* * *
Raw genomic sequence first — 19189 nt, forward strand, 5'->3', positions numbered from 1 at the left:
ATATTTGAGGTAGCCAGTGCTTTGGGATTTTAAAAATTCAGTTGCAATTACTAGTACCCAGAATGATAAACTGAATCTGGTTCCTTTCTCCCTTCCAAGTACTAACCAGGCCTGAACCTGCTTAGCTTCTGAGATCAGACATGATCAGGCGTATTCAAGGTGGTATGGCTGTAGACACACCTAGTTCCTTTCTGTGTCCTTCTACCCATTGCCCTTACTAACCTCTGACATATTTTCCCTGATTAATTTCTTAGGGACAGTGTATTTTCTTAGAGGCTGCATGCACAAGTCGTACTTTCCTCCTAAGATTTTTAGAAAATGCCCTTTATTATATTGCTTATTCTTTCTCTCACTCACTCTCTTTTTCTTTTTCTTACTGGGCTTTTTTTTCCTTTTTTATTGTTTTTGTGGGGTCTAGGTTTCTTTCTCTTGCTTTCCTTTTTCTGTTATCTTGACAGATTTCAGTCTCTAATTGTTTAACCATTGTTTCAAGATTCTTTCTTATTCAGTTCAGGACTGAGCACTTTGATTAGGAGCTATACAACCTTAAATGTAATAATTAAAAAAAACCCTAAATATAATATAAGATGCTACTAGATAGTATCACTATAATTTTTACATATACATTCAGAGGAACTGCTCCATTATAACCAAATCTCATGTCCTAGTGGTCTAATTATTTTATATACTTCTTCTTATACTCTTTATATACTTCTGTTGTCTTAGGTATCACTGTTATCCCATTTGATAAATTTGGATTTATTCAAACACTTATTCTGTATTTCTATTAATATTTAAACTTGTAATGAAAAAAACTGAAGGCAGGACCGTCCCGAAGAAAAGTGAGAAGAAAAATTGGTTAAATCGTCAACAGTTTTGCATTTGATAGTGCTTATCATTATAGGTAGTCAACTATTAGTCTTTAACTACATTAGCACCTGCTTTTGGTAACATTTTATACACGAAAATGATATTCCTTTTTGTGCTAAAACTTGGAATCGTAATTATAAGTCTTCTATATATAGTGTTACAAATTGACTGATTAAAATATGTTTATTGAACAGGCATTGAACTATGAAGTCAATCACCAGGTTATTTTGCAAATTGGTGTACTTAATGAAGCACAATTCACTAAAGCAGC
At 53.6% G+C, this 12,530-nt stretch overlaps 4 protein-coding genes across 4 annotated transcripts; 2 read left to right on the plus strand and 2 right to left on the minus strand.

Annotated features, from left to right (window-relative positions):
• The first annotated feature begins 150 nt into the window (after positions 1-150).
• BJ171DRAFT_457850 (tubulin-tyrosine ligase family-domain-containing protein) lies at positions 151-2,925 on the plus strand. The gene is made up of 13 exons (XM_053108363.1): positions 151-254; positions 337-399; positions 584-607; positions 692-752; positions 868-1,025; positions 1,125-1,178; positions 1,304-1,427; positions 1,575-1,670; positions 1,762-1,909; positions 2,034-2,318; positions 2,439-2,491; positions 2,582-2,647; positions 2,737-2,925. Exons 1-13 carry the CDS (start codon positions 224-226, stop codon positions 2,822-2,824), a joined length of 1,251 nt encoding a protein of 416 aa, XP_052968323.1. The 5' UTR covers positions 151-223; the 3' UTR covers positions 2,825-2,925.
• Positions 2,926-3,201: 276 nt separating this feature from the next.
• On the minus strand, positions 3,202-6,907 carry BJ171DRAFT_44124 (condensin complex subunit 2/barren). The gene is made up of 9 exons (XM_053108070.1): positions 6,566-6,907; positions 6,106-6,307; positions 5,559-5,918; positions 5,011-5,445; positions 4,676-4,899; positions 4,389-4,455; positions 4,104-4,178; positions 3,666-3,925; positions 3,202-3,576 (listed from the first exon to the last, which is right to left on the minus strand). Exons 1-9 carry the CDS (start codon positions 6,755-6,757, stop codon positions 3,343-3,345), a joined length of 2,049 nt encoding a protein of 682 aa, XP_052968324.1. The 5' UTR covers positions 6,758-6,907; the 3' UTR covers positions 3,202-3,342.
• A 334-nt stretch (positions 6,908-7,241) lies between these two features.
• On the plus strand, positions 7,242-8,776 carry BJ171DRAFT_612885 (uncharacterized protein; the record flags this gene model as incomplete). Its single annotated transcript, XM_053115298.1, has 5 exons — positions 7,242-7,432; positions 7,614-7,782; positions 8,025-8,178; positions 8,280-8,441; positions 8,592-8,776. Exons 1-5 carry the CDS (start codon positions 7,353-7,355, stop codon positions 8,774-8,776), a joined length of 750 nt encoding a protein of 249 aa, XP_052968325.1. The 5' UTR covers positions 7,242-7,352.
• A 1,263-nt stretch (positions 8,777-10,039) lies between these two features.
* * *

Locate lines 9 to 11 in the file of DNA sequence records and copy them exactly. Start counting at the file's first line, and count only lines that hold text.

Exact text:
• A 334-nt stretch (positions 6,908-7,241) lies between these two features.
• On the plus strand, positions 7,242-8,776 carry BJ171DRAFT_612885 (uncharacterized protein; the record flags this gene model as incomplete). Its single annotated transcript, XM_053115298.1, has 5 exons — positions 7,242-7,432; positions 7,614-7,782; positions 8,025-8,178; positions 8,280-8,441; positions 8,592-8,776. Exons 1-5 carry the CDS (start codon positions 7,353-7,355, stop codon positions 8,774-8,776), a joined length of 750 nt encoding a protein of 249 aa, XP_052968325.1. The 5' UTR covers positions 7,242-7,352.
• A 1,263-nt stretch (positions 8,777-10,039) lies between these two features.